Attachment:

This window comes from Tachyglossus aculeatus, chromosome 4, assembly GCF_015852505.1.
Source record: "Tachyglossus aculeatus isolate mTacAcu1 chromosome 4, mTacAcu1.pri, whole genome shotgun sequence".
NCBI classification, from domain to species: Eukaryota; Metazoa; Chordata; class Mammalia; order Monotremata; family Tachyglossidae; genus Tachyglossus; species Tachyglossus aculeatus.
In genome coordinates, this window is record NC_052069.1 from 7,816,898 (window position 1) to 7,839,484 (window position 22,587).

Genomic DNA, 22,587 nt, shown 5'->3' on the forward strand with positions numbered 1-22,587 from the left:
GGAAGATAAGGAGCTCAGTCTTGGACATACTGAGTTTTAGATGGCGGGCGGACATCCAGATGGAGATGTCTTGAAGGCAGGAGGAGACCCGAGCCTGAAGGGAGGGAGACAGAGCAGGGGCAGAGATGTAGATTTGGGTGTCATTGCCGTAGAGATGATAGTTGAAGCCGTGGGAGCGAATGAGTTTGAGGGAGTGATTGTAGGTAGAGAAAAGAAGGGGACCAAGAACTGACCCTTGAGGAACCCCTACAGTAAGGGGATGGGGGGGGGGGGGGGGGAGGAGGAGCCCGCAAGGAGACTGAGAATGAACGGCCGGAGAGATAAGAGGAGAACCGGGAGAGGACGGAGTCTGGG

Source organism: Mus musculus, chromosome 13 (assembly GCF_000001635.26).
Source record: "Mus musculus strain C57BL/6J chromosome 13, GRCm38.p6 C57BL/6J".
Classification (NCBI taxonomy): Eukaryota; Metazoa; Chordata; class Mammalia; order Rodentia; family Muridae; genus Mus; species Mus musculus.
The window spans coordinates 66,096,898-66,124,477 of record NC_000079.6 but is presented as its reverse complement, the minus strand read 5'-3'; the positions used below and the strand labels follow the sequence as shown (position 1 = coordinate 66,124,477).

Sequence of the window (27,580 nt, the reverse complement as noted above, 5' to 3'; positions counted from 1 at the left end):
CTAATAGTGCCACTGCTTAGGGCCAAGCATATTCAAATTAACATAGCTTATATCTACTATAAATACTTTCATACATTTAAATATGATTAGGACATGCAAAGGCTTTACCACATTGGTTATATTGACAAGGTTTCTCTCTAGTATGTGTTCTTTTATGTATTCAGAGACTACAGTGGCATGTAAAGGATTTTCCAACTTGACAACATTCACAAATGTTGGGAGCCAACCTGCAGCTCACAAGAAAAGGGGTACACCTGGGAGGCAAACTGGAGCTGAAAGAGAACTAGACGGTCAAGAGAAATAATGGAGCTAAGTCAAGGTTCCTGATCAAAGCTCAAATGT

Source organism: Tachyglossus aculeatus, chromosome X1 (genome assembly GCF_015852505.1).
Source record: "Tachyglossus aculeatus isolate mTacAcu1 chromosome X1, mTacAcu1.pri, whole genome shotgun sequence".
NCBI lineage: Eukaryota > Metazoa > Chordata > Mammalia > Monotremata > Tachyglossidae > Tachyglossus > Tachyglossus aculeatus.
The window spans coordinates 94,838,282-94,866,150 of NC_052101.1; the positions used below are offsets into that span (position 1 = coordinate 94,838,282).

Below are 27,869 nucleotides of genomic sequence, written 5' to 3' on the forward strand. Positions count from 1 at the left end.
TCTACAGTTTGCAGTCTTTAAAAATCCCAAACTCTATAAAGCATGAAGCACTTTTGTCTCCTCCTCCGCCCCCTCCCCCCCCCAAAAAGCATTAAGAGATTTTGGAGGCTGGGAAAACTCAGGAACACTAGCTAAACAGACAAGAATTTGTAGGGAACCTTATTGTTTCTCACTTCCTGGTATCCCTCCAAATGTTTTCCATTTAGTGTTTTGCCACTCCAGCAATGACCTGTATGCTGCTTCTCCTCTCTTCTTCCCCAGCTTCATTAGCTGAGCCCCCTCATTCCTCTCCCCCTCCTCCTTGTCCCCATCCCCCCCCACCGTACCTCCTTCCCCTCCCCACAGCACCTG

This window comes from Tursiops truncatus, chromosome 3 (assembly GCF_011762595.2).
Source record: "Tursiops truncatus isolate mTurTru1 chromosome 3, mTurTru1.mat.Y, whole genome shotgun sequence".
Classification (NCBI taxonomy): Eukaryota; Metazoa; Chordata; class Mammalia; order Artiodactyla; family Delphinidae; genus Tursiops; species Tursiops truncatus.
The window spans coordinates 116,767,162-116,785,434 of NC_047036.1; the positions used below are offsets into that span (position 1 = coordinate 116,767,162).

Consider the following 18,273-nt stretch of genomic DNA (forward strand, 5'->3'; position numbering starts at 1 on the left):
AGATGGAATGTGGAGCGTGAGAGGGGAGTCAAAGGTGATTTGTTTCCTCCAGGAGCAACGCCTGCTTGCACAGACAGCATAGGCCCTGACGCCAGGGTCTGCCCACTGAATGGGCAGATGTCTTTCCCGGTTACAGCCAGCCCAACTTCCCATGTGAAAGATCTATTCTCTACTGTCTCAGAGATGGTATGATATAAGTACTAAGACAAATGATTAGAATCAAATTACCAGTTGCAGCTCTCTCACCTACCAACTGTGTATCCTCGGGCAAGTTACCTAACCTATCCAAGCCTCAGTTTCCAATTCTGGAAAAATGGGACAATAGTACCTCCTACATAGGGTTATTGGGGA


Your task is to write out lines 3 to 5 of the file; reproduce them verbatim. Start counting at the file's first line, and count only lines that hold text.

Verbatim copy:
NCBI classification, from domain to species: Eukaryota; Metazoa; Chordata; class Mammalia; order Monotremata; family Tachyglossidae; genus Tachyglossus; species Tachyglossus aculeatus.
In genome coordinates, this window is record NC_052069.1 from 7,816,898 (window position 1) to 7,839,484 (window position 22,587).

Genomic DNA, 22,587 nt, shown 5'->3' on the forward strand with positions numbered 1-22,587 from the left: